Clinical Senior Lecturer
University of Manchester
Dr Adam Greenstein is a consultant physician with responsibility for general medicine,geriatrics and hypertension. Dr Greenstein leads a laboratory research programme investigating why people develop hypertension when they put on weight. Adam's work builds on discoveries made in 2009 demonstrating that fat surrounding blood vessels secretes hormones which lower blood pressure. However, in obese patients, the secretory profile of the fat changes and loss of these hormones leads to abnormal vascular function and hypertension. Dr Adam Greenstein trained in medicine at the University of Manchester, during which he also completed an undergraduate degree in Pharmacology. After completion of junior doctor posts in Manchester, he trained in general and geriatric medicine at Leeds General Infirmary. His PhD, undertaken at the university of Manchester investigated the interplay between adipose tissue and small resistance arteries in obesity and hypertension. Dr Greenstein has published his work in journals such as Circulation, Hypertension and the journal of Hypertension in addition to presenting workshops and new data on the microcirculation at major international conferences. His work is funded in its entirety by the British Heart Foundation. His focus of the lab is on the mechanisms by which adipose tissue (fat) influences blood vessel function, how this adipose-vascular coupling is dysregulated in obesity and subsequently why hypertension develops following weight gain.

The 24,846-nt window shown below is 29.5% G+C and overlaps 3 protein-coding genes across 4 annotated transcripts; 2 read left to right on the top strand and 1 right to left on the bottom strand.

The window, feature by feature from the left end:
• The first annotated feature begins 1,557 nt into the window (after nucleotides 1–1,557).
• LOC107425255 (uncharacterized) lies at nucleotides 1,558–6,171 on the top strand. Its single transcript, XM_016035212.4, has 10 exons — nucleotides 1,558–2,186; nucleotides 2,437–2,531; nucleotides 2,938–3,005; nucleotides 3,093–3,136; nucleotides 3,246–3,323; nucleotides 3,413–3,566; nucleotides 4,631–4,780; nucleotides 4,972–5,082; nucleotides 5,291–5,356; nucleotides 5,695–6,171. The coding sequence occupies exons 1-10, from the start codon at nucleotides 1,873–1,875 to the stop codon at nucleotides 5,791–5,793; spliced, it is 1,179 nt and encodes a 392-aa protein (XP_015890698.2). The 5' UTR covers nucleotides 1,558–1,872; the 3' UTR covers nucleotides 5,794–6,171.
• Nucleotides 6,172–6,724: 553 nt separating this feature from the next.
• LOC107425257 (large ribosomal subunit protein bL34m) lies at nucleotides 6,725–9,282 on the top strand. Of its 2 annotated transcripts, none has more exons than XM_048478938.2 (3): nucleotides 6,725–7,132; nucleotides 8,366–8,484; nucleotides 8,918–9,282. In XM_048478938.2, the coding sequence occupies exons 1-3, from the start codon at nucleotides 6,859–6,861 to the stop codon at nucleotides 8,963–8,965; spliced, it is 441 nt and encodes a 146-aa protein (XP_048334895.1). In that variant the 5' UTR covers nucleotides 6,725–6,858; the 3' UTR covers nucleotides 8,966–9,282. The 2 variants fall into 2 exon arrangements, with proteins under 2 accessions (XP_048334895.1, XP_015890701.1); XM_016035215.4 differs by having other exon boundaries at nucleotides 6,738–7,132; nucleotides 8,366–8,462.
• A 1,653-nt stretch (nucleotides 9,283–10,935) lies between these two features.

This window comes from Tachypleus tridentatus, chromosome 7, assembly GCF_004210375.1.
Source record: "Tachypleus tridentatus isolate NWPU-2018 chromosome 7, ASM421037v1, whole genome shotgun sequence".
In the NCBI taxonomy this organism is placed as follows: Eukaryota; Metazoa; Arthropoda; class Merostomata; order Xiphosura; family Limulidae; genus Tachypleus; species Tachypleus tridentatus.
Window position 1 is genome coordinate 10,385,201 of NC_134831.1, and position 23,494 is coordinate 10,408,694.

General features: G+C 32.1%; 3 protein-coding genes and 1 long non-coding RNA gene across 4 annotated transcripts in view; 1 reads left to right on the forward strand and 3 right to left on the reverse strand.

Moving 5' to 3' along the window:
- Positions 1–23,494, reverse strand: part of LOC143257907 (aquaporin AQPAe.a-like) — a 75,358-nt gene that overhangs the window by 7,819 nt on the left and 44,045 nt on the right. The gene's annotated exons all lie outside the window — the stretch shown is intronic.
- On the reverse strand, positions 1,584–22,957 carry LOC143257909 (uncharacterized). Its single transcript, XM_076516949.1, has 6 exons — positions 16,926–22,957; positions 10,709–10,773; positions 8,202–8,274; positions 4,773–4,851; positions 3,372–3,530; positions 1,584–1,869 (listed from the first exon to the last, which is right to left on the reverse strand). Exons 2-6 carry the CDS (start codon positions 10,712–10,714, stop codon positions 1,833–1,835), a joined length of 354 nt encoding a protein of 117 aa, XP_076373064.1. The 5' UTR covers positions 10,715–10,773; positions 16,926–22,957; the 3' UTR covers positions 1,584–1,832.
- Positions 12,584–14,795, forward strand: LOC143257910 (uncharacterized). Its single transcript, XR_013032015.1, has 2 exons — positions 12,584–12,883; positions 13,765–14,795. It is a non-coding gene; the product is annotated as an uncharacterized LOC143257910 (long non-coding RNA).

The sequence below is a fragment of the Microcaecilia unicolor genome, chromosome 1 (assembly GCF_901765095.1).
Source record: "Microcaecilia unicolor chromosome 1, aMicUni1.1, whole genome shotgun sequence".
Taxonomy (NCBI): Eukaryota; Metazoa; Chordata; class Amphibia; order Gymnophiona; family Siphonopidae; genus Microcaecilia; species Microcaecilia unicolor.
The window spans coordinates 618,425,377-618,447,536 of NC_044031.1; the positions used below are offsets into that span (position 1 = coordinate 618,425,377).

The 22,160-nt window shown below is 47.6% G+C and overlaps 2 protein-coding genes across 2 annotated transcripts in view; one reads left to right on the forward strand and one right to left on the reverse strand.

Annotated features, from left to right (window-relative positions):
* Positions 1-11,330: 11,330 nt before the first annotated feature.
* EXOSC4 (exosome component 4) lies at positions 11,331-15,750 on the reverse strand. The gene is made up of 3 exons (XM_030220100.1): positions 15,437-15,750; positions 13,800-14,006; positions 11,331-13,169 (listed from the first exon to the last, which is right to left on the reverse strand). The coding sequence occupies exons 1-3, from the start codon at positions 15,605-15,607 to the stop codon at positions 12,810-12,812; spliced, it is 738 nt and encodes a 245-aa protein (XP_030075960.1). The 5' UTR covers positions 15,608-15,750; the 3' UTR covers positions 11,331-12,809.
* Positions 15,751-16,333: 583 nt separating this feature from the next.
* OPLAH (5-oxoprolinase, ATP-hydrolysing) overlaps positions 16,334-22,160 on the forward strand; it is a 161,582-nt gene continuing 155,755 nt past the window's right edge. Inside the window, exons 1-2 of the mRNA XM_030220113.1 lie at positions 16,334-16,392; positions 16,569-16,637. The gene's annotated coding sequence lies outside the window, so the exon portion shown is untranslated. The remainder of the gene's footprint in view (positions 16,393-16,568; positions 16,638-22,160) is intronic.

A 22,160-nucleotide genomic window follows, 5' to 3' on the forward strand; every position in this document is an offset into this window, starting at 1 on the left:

We are investigating the vasodilating action of the adipose tissue which surrounds small arteries (PeriVascular Adipose Tissue, or PVAT). In 2009, I published the first human small artery study of PVAT and demonstrated that the vasoactive effects are due to adiponectin release from adipocytes. I also showed that in obese patients the function of PVAT was completely lost because of adipose tissue inflammation. This observation provides a possible explanation for the development of hypertension in obesity. In 2013, we published a follow-up study in the Journal of the American College of Cardiology showing that the function of PVAT was rescued after obese patients underwent bariatric (weight reduction) surgery. A new project with Professor Mark Nelson (see collaborators) is elucidating the cellular mechanisms by which PVAT influences the adjacent small artery. From a clinical perspective, we are examining novel therapeutic strategies to restore PVAT function in obesity and how weight loss changes PVAT function in patients. In a major new development, we were awarded an equipment grant from the British Heart Foundation in order to purchase a high speed spinning disc confocal microscope (Andor Revolution XD). This exciting state of the art technology now enables us to very accurately quantify changes to the intracellular signalling molecule Calcium within vascular smooth muscle, the endothelium and adipose tissue.